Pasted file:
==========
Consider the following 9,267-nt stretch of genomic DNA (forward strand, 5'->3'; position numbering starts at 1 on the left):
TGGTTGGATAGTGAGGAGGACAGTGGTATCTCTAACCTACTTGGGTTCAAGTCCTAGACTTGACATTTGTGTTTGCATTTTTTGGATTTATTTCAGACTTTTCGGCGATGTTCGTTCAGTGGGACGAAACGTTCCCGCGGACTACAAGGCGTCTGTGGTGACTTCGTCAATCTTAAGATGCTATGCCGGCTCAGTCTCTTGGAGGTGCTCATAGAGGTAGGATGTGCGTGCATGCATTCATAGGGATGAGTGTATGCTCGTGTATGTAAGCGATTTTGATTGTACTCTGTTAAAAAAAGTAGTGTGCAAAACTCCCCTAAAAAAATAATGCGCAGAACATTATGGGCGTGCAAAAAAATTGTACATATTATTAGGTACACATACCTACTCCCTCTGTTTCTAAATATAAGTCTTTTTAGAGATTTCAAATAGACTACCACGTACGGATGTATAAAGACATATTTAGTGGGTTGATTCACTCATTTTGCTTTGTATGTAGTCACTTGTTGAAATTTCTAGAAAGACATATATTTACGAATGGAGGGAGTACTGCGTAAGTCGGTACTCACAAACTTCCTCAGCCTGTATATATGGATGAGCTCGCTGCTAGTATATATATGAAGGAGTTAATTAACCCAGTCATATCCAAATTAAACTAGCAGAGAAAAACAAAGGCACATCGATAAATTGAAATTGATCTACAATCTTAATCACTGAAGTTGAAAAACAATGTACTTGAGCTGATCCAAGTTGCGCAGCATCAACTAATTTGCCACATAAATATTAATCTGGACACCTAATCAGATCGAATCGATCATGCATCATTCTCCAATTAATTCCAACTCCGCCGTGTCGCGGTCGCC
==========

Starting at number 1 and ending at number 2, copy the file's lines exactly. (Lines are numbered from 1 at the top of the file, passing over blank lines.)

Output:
Consider the following 9,267-nt stretch of genomic DNA (forward strand, 5'->3'; position numbering starts at 1 on the left):
TGGTTGGATAGTGAGGAGGACAGTGGTATCTCTAACCTACTTGGGTTCAAGTCCTAGACTTGACATTTGTGTTTGCATTTTTTGGATTTATTTCAGACTTTTCGGCGATGTTCGTTCAGTGGGACGAAACGTTCCCGCGGACTACAAGGCGTCTGTGGTGACTTCGTCAATCTTAAGATGCTATGCCGGCTCAGTCTCTTGGAGGTGCTCATAGAGGTAGGATGTGCGTGCATGCATTCATAGGGATGAGTGTATGCTCGTGTATGTAAGCGATTTTGATTGTACTCTGTTAAAAAAAGTAGTGTGCAAAACTCCCCTAAAAAAATAATGCGCAGAACATTATGGGCGTGCAAAAAAATTGTACATATTATTAGGTACACATACCTACTCCCTCTGTTTCTAAATATAAGTCTTTTTAGAGATTTCAAATAGACTACCACGTACGGATGTATAAAGACATATTTAGTGGGTTGATTCACTCATTTTGCTTTGTATGTAGTCACTTGTTGAAATTTCTAGAAAGACATATATTTACGAATGGAGGGAGTACTGCGTAAGTCGGTACTCACAAACTTCCTCAGCCTGTATATATGGATGAGCTCGCTGCTAGTATATATATGAAGGAGTTAATTAACCCAGTCATATCCAAATTAAACTAGCAGAGAAAAACAAAGGCACATCGATAAATTGAAATTGATCTACAATCTTAATCACTGAAGTTGAAAAACAATGTACTTGAGCTGATCCAAGTTGCGCAGCATCAACTAATTTGCCACATAAATATTAATCTGGACACCTAATCAGATCGAATCGATCATGCATCATTCTCCAATTAATTCCAACTCCGCCGTGTCGCGGTCGCC